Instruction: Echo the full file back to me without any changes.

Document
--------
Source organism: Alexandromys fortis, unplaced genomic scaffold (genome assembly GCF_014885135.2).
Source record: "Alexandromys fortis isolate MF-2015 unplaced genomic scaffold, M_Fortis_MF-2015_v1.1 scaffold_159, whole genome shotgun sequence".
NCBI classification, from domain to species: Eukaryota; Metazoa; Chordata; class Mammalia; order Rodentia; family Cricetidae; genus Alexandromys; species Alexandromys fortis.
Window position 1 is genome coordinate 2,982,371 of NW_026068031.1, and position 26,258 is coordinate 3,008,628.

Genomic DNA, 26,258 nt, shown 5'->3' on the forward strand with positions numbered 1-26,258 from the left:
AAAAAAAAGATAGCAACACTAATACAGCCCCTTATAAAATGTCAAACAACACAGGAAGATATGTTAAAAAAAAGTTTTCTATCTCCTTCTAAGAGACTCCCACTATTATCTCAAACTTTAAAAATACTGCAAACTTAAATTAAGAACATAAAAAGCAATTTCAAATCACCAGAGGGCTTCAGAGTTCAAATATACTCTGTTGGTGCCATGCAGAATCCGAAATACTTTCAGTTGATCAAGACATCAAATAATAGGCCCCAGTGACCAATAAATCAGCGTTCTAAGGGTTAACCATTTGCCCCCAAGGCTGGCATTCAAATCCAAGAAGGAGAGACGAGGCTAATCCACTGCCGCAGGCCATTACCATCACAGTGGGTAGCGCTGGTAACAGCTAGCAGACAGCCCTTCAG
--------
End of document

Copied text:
Source organism: Alexandromys fortis, unplaced genomic scaffold (genome assembly GCF_014885135.2).
Source record: "Alexandromys fortis isolate MF-2015 unplaced genomic scaffold, M_Fortis_MF-2015_v1.1 scaffold_159, whole genome shotgun sequence".
NCBI classification, from domain to species: Eukaryota; Metazoa; Chordata; class Mammalia; order Rodentia; family Cricetidae; genus Alexandromys; species Alexandromys fortis.
Window position 1 is genome coordinate 2,982,371 of NW_026068031.1, and position 26,258 is coordinate 3,008,628.

Genomic DNA, 26,258 nt, shown 5'->3' on the forward strand with positions numbered 1-26,258 from the left:
AAAAAAAAGATAGCAACACTAATACAGCCCCTTATAAAATGTCAAACAACACAGGAAGATATGTTAAAAAAAAGTTTTCTATCTCCTTCTAAGAGACTCCCACTATTATCTCAAACTTTAAAAATACTGCAAACTTAAATTAAGAACATAAAAAGCAATTTCAAATCACCAGAGGGCTTCAGAGTTCAAATATACTCTGTTGGTGCCATGCAGAATCCGAAATACTTTCAGTTGATCAAGACATCAAATAATAGGCCCCAGTGACCAATAAATCAGCGTTCTAAGGGTTAACCATTTGCCCCCAAGGCTGGCATTCAAATCCAAGAAGGAGAGACGAGGCTAATCCACTGCCGCAGGCCATTACCATCACAGTGGGTAGCGCTGGTAACAGCTAGCAGACAGCCCTTCAG